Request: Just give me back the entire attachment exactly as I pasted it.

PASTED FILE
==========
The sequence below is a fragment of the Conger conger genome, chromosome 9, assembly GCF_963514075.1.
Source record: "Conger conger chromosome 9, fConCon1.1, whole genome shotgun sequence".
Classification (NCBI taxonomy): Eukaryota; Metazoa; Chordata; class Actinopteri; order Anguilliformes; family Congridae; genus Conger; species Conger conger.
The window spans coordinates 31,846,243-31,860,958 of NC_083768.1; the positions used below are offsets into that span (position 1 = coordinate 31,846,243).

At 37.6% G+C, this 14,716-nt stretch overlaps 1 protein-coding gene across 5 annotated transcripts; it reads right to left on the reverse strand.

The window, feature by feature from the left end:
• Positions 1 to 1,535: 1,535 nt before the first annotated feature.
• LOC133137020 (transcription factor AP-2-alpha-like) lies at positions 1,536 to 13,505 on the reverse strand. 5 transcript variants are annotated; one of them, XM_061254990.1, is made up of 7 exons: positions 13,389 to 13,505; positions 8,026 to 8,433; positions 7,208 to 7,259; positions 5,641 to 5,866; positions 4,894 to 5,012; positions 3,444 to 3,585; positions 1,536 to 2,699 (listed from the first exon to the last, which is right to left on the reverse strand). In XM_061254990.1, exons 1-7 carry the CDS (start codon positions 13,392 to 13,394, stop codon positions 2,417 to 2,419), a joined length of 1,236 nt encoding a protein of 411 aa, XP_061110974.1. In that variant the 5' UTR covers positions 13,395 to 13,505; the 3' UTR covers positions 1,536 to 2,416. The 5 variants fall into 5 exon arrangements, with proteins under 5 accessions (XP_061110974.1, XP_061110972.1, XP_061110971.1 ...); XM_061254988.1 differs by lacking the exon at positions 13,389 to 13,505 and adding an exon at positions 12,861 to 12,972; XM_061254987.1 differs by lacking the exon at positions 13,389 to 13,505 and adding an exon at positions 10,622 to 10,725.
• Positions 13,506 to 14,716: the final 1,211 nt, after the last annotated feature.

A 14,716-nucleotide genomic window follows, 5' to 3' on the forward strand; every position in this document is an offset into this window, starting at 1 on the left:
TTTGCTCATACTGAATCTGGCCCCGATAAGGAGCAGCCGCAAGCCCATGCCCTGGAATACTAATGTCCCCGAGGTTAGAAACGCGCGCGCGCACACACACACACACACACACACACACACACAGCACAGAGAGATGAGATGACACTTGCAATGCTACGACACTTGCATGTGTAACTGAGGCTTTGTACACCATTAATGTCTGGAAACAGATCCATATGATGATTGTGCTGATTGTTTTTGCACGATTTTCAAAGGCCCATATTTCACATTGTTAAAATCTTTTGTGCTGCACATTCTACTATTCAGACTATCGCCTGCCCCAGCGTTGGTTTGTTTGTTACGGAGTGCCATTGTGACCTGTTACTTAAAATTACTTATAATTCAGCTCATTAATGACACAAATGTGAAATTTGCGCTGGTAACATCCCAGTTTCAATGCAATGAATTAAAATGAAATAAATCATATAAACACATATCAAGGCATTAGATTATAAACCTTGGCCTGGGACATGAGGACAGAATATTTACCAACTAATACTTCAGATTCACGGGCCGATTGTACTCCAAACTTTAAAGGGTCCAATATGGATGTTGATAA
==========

The sequence below is a fragment of the Conger conger genome, chromosome 9, assembly GCF_963514075.1.
Source record: "Conger conger chromosome 9, fConCon1.1, whole genome shotgun sequence".
Classification (NCBI taxonomy): Eukaryota; Metazoa; Chordata; class Actinopteri; order Anguilliformes; family Congridae; genus Conger; species Conger conger.
The window spans coordinates 31,846,243-31,860,958 of NC_083768.1; the positions used below are offsets into that span (position 1 = coordinate 31,846,243).

At 37.6% G+C, this 14,716-nt stretch overlaps 1 protein-coding gene across 5 annotated transcripts; it reads right to left on the reverse strand.

The window, feature by feature from the left end:
• Positions 1 to 1,535: 1,535 nt before the first annotated feature.
• LOC133137020 (transcription factor AP-2-alpha-like) lies at positions 1,536 to 13,505 on the reverse strand. 5 transcript variants are annotated; one of them, XM_061254990.1, is made up of 7 exons: positions 13,389 to 13,505; positions 8,026 to 8,433; positions 7,208 to 7,259; positions 5,641 to 5,866; positions 4,894 to 5,012; positions 3,444 to 3,585; positions 1,536 to 2,699 (listed from the first exon to the last, which is right to left on the reverse strand). In XM_061254990.1, exons 1-7 carry the CDS (start codon positions 13,392 to 13,394, stop codon positions 2,417 to 2,419), a joined length of 1,236 nt encoding a protein of 411 aa, XP_061110974.1. In that variant the 5' UTR covers positions 13,395 to 13,505; the 3' UTR covers positions 1,536 to 2,416. The 5 variants fall into 5 exon arrangements, with proteins under 5 accessions (XP_061110974.1, XP_061110972.1, XP_061110971.1 ...); XM_061254988.1 differs by lacking the exon at positions 13,389 to 13,505 and adding an exon at positions 12,861 to 12,972; XM_061254987.1 differs by lacking the exon at positions 13,389 to 13,505 and adding an exon at positions 10,622 to 10,725.
• Positions 13,506 to 14,716: the final 1,211 nt, after the last annotated feature.

A 14,716-nucleotide genomic window follows, 5' to 3' on the forward strand; every position in this document is an offset into this window, starting at 1 on the left:
TTTGCTCATACTGAATCTGGCCCCGATAAGGAGCAGCCGCAAGCCCATGCCCTGGAATACTAATGTCCCCGAGGTTAGAAACGCGCGCGCGCACACACACACACACACACACACACACACACAGCACAGAGAGATGAGATGACACTTGCAATGCTACGACACTTGCATGTGTAACTGAGGCTTTGTACACCATTAATGTCTGGAAACAGATCCATATGATGATTGTGCTGATTGTTTTTGCACGATTTTCAAAGGCCCATATTTCACATTGTTAAAATCTTTTGTGCTGCACATTCTACTATTCAGACTATCGCCTGCCCCAGCGTTGGTTTGTTTGTTACGGAGTGCCATTGTGACCTGTTACTTAAAATTACTTATAATTCAGCTCATTAATGACACAAATGTGAAATTTGCGCTGGTAACATCCCAGTTTCAATGCAATGAATTAAAATGAAATAAATCATATAAACACATATCAAGGCATTAGATTATAAACCTTGGCCTGGGACATGAGGACAGAATATTTACCAACTAATACTTCAGATTCACGGGCCGATTGTACTCCAAACTTTAAAGGGTCCAATATGGATGTTGATAA